Finally in 1093 Stanislaw the Pope would die and remove a vital proponent for the instability of the realm. One by one the former enemies of Poland would re-establish diplomacy and acknowledge Boleslaw as the true king of Poland. The Norwegians were fighting internal strifes, with Lübeck amongst other counties declaring independent. With the regained stability and prestige Boleslaw got bold, but even bolder was his son Boleslaw junior. Just moments after Lübeck gained it's independence, the Duke of Pommerania and Pommeralia announced his intensions of forcibly annexing those lands into his. There was little that the king could do to stop him. The situation, however, enabled the king to march his armies into Holstein and demand the Pagan king to renounce his claims on Mecklemburg and turn the title over to his loyal son, Zbyszko. The actual province of Holstein along with the newly claimed duchy title for the adjanced provinces were given to the old and trustworthy Archbishop of Greater Poland. The king hoped that joint administration between the old man of the cloth and his overly ambitious son might save what was left of young Boleslaw.
In 1097 the new vassals in the East came under attack by the Lithuanians. The tribe would be destroyed, as Poland had finally ran out of enemies. Marching against the threat of the East, Boleslaw was astounished by how his vassals, his brother, his sons and his nephews would march side by side against a common foe. After years of struggle he had now accomplished everything he had hoped for, complete sovereignty over his brother and the loyalty of his vassals. Wars, however, rarely come without casualties and this one was no different. At the final stages of the war in 1098, with the all but destroyed enemy armies engaging in their final battle on the fields of Polotsk the grim reaper would do more than the former Pope ever could. Zbyszko, the heir apparent, lavished by his father with the Duchy titles of not just Prussia and Mecklemburg but also Lithuania, Galich, Lesser Poland and Novgorod, rode out into battle never to return. After the fight, on what otherwise might have been a day of triumph, the king wept. Everything he had built was now gone. Like a house of cards falling down at the final stage, so did his dreams and hopes come crumbling down just as everything had been perfect.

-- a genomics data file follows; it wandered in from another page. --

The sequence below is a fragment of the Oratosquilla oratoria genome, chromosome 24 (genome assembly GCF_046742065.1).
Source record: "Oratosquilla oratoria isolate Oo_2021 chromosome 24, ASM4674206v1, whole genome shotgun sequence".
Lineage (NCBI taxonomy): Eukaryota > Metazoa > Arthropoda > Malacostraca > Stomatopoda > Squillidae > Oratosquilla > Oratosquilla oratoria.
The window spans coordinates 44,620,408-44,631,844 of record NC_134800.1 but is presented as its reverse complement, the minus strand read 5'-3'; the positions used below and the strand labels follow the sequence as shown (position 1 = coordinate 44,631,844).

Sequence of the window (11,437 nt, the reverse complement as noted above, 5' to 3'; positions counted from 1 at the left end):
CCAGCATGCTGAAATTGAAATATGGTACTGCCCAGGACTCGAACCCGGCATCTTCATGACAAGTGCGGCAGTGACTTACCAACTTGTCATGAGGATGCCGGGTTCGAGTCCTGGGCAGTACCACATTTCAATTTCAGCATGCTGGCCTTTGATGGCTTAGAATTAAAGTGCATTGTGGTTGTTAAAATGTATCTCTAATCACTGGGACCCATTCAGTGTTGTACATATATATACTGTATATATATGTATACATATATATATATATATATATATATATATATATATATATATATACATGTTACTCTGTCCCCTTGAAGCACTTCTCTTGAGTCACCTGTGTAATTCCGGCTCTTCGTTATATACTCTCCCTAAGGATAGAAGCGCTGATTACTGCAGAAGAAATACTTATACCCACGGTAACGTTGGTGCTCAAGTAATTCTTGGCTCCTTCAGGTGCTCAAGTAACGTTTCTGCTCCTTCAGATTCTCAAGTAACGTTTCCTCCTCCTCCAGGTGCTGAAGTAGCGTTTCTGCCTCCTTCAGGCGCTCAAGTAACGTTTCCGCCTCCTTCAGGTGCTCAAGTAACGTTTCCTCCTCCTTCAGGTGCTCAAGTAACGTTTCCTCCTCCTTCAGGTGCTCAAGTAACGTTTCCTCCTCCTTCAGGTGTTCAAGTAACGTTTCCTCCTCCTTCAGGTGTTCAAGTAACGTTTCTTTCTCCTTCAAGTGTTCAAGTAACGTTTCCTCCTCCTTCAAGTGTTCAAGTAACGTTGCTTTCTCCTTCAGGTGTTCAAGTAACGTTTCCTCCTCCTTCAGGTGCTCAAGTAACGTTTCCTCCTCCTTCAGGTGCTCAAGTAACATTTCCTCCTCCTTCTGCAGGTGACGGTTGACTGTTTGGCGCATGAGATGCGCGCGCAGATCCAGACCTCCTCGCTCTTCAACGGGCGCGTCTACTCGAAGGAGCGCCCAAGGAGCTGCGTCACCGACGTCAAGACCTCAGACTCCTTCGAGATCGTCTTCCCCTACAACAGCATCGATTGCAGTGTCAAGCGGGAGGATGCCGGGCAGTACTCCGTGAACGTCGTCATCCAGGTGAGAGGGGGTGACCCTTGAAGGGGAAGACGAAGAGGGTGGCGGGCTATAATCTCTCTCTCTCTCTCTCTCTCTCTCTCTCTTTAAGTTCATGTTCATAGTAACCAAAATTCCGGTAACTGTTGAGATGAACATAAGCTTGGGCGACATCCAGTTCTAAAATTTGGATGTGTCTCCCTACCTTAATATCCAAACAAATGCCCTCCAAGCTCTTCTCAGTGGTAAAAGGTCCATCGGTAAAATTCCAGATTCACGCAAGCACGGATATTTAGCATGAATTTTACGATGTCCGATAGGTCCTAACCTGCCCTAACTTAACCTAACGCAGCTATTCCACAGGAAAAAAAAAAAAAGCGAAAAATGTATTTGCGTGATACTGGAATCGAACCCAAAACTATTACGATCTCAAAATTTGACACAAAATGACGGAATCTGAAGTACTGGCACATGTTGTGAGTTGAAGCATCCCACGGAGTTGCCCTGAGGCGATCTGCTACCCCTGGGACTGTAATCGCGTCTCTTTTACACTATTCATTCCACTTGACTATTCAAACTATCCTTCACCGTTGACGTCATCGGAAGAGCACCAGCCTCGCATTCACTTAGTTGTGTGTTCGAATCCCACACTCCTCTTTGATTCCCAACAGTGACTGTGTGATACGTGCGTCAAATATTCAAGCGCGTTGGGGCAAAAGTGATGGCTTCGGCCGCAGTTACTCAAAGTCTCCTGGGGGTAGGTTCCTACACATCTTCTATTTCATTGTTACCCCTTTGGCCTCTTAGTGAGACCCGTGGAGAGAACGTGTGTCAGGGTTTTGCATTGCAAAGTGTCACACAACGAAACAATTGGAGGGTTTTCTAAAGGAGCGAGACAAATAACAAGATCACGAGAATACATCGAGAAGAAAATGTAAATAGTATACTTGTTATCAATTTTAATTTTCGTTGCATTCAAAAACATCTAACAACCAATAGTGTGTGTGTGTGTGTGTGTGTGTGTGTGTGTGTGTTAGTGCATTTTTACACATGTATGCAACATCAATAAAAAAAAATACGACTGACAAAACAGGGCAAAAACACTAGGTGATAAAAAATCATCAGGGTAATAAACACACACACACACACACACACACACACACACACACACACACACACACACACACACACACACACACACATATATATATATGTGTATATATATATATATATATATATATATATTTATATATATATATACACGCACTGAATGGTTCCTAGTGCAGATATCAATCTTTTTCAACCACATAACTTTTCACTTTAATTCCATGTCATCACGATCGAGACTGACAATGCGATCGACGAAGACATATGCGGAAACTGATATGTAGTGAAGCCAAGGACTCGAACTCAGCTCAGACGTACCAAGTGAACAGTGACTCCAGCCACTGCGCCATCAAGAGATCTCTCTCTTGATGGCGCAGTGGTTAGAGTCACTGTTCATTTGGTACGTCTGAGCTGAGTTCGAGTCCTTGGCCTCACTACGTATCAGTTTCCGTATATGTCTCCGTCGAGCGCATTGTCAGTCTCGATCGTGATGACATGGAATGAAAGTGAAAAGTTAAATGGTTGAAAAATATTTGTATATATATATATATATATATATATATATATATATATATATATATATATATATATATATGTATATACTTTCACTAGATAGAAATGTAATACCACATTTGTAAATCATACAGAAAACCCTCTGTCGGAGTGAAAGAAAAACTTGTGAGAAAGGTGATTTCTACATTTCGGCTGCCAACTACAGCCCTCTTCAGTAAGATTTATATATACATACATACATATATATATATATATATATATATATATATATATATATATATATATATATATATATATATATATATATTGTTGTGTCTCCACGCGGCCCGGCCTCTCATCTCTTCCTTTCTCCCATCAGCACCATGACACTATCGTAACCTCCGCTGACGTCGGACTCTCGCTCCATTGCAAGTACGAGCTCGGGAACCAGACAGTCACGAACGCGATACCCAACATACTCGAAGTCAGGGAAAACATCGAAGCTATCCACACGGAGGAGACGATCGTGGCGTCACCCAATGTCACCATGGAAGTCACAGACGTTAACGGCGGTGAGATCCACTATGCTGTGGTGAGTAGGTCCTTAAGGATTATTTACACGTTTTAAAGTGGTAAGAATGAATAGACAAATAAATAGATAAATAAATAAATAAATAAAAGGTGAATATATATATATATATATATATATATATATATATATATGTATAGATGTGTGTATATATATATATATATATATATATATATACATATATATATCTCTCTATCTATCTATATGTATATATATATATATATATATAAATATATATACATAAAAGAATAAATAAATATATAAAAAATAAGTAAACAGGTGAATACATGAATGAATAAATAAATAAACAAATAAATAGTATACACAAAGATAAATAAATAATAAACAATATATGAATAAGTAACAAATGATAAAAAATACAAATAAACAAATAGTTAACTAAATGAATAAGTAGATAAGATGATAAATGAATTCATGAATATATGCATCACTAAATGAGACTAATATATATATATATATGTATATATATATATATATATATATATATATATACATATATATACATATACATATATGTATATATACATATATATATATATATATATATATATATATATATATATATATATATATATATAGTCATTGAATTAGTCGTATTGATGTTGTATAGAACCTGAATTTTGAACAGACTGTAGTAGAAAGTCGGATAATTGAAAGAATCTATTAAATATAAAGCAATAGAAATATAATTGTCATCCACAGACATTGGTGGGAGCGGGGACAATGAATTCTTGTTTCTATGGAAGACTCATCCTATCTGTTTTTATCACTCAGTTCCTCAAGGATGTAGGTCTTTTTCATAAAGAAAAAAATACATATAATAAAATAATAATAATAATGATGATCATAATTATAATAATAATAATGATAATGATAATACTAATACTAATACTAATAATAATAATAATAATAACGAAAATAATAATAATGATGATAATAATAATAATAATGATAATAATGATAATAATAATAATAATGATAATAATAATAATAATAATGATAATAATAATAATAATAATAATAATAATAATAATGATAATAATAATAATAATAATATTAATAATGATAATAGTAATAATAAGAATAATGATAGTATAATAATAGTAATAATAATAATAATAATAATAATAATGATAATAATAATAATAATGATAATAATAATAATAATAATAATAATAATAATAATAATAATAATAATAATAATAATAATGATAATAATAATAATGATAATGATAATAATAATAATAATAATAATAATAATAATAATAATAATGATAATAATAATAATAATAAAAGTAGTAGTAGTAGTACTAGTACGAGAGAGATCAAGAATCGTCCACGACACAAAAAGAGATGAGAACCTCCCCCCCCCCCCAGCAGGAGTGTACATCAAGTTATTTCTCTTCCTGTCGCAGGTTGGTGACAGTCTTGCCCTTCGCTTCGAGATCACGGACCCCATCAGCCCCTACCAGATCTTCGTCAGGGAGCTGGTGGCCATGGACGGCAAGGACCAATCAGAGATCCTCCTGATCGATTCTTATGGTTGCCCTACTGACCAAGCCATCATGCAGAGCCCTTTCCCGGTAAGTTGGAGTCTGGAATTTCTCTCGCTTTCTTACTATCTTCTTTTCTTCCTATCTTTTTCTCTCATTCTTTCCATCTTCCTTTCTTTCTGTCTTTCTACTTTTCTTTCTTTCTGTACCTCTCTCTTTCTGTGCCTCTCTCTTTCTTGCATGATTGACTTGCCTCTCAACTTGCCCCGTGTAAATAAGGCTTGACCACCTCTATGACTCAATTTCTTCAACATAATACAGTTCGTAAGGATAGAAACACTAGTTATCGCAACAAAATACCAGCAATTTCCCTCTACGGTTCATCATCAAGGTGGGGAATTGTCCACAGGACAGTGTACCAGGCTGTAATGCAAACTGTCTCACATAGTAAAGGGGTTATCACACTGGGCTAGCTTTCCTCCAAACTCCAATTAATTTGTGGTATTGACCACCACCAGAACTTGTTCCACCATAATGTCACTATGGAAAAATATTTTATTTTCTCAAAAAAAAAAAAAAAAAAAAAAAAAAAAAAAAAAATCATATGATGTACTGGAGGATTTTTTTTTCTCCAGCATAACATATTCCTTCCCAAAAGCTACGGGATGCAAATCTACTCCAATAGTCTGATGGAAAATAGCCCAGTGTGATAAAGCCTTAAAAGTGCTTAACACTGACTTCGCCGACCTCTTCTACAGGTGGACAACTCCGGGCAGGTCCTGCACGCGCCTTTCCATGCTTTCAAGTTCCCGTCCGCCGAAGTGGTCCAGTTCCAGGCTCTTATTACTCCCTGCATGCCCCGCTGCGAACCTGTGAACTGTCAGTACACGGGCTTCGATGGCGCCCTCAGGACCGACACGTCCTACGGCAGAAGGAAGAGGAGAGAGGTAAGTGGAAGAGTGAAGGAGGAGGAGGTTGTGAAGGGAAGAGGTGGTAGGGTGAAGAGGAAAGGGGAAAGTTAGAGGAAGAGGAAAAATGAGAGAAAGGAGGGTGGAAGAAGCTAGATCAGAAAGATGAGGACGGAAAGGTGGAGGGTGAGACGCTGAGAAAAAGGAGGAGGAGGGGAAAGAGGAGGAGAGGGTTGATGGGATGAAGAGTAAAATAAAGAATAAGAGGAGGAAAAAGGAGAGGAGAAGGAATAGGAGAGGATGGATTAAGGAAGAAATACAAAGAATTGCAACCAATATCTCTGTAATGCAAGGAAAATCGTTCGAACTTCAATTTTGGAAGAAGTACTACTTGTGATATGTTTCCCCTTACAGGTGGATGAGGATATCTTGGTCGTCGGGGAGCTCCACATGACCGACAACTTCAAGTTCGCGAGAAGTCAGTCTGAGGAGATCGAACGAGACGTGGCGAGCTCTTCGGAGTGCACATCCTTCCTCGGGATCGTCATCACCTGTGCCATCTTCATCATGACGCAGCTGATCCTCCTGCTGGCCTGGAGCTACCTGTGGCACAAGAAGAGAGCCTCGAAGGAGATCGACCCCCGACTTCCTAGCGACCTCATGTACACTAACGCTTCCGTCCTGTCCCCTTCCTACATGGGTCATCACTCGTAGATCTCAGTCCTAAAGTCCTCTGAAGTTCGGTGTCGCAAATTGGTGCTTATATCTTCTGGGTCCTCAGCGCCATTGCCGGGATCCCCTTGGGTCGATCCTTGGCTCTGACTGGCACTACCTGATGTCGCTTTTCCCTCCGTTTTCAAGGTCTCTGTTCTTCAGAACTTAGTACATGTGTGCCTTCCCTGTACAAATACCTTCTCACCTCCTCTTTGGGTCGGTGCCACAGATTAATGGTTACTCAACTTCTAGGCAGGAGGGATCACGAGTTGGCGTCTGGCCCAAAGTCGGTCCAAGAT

The king would never recover from the loss of his son. Some questioned whether young Zbyszko, only 27 at the time of his death, had been slain by a pagan blade. The king, even when approached by her beloved Queen Scholastyka, would refuse to speculate. Having lost all other hope, the king could but try and learn to love his other son. Boleslaw the younger, or Boleslaw the second as he later would be known, was granted most of the conquered lands in the East. Only Polotsk was to be granted to the Duchy of Prussia, for 7-year-old Lech to remember his father by. The king, now 56, would finally understand the full weight of the words of his father. The folly of youth would not return, but the cynicism was replaced by despair and hopelesness. The queen, from this point on, would rule the kingdom of Poland until the days of Boleslaw the second.
-Red is royal demesne and vassals. Note that the province West of Polotsk is a county vassal of the king (As is the county of Nitra)
-Green is lands of deceased Zbyszko (Note Pskov and Rügen)
-Purple is Boleslaw the second
-Yellow is the Archbishop of Greater Poland and Holstein (Note that they lost their vassal)
-Teal is the Duchy of Silesia
Warden of the Cinque Ports
Well, at least the son is better than the father in most respects.
Black Hound of Han
Boleslaw jr has nice skills.
And who cares about cash when you can obtain it by conquering neighbours?